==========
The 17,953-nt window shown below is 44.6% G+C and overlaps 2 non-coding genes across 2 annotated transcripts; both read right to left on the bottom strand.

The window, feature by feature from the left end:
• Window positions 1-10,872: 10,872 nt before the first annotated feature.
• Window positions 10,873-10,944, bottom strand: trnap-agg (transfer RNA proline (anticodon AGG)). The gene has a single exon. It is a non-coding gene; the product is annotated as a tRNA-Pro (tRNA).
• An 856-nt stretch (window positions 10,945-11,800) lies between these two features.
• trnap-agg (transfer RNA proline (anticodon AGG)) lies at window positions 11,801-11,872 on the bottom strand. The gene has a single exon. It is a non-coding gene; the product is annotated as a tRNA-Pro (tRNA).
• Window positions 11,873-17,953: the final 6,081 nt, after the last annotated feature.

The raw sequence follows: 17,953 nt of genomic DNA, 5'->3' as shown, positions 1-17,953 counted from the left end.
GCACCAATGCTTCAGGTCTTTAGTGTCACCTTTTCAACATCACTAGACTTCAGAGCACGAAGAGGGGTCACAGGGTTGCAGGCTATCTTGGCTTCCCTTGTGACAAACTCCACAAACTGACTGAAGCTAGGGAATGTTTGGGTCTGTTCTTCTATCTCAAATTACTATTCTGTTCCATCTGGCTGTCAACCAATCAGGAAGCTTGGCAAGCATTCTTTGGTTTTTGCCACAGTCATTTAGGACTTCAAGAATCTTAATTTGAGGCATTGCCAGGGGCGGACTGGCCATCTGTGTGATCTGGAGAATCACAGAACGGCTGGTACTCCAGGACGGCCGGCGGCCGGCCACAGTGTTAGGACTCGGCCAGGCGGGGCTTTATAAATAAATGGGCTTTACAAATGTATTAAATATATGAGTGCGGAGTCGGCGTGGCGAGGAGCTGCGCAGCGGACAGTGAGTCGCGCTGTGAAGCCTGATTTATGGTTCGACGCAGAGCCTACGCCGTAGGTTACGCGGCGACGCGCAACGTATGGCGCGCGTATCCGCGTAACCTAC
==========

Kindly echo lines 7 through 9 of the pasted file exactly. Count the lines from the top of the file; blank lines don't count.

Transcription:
• Window positions 11,873-17,953: the final 6,081 nt, after the last annotated feature.

The raw sequence follows: 17,953 nt of genomic DNA, 5'->3' as shown, positions 1-17,953 counted from the left end.
GCACCAATGCTTCAGGTCTTTAGTGTCACCTTTTCAACATCACTAGACTTCAGAGCACGAAGAGGGGTCACAGGGTTGCAGGCTATCTTGGCTTCCCTTGTGACAAACTCCACAAACTGACTGAAGCTAGGGAATGTTTGGGTCTGTTCTTCTATCTCAAATTACTATTCTGTTCCATCTGGCTGTCAACCAATCAGGAAGCTTGGCAAGCATTCTTTGGTTTTTGCCACAGTCATTTAGGACTTCAAGAATCTTAATTTGAGGCATTGCCAGGGGCGGACTGGCCATCTGTGTGATCTGGAGAATCACAGAACGGCTGGTACTCCAGGACGGCCGGCGGCCGGCCACAGTGTTAGGACTCGGCCAGGCGGGGCTTTATAAATAAATGGGCTTTACAAATGTATTAAATATATGAGTGCGGAGTCGGCGTGGCGAGGAGCTGCGCAGCGGACAGTGAGTCGCGCTGTGAAGCCTGATTTATGGTTCGACGCAGAGCCTACGCCGTAGGTTACGCGGCGACGCGCAACGTATGGCGCGCGTATCCGCGTAACCTAC